Recently the war between the retailers and bankers seems to be heating back up. Tension began years ago over the Durbin Amendment to the Dodd-Frank Act that forced the Federal Reserve Bank to set price rates for debit card interchange payments. When the Federal Reserve did set those rates, the retailers sued, claiming that rates were not set low enough. The Federal Reserve was successful in defending its decision. The retail industry and its biggest legislative fan, Democratic Sen. Dick Durbin of Illinois, are constantly picking at the scab over that loss.
That was followed by large data breaches at a variety of retailers over the past several years. Today the retailers are advocating for requirements that chip-embedded cards and PIN verifications be utilized for all transactions. Two concerns about this are missing from these self-serving arguments. First is that these are transaction safety guards. The huge losses that banks have primarily picked up the tab for have been data breaches into the systems of retailers, not transactions. Let’s get serious and fight the bad guys who are going after identity theft at the root of the data, not at the transaction level.
The second concern is that putting such rules in effect may preclude further research from occurring that could very well be more advanced than the chip and PIN standard. As a matter of fact, there is already much being done on other technologies that could be far more advantageous for all parties. One such advancement is tokenization, which assigns an algorithmic code to each transaction and does not store the card number at the transaction location. This seems to be a much better long-term solution.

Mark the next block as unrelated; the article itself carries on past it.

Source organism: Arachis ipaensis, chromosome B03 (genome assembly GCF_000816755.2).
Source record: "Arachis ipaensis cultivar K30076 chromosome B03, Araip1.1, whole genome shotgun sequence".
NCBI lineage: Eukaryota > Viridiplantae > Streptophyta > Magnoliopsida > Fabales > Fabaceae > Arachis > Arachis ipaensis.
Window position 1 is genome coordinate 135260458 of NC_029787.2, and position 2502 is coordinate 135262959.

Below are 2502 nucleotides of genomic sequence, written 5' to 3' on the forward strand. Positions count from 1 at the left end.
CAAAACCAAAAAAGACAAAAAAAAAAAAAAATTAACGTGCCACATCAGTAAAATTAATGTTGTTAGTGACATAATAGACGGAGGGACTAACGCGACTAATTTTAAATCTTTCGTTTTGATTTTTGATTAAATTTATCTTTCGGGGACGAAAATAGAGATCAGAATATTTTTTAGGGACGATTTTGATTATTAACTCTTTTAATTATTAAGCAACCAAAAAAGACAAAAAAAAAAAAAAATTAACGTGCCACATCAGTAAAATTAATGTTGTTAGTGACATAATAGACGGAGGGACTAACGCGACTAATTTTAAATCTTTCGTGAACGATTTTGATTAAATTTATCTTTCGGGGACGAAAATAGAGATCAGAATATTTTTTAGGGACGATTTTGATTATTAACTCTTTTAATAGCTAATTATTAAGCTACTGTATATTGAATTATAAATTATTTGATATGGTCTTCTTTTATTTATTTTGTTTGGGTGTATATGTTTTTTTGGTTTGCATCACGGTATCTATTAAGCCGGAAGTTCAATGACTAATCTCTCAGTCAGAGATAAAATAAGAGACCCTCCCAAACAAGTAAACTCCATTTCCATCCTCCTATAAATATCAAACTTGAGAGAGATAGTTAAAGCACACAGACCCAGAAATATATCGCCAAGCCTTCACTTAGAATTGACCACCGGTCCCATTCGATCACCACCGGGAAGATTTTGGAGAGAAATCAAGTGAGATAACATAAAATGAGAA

However, the retailers are now putting on a full court press with the state attorneys general to send a joint letter to Visa and MasterCard to change their rules to require chip and PIN technology. I believe that this is tantamount to putting a Band-Aid on a six-inch knife wound. It may help a tiny bit, but it won’t close the wound. On Monday, the IBA partnered with the Indiana Credit Union League to submit a letter to Indiana Attorney General Greg Zoeller to share our views on several mischaracterizations being purported by advocates for the chip and PIN requirements.
As I have stated in the past, it is long past time that we argue about this with each other. Business, government and academia need to work together to foil the efforts of these modern-day thieves. The thieves are working full-time every day to steal information that they can sell to other bad people or to unethical governments, which use the information for ill-gotten gain. We have to face the fact that the cost of fighting this war is going to be very high for all of us. But much like the war on terrorism, we simply have to win it, whatever the cost.
In the meantime, the retailers keep picking these street fights, instead of joining with banks, government and academia to fight the war. Their distraction is preventing us from collectively finding real solutions to bring us all to victory.
– S. Joe DeHaven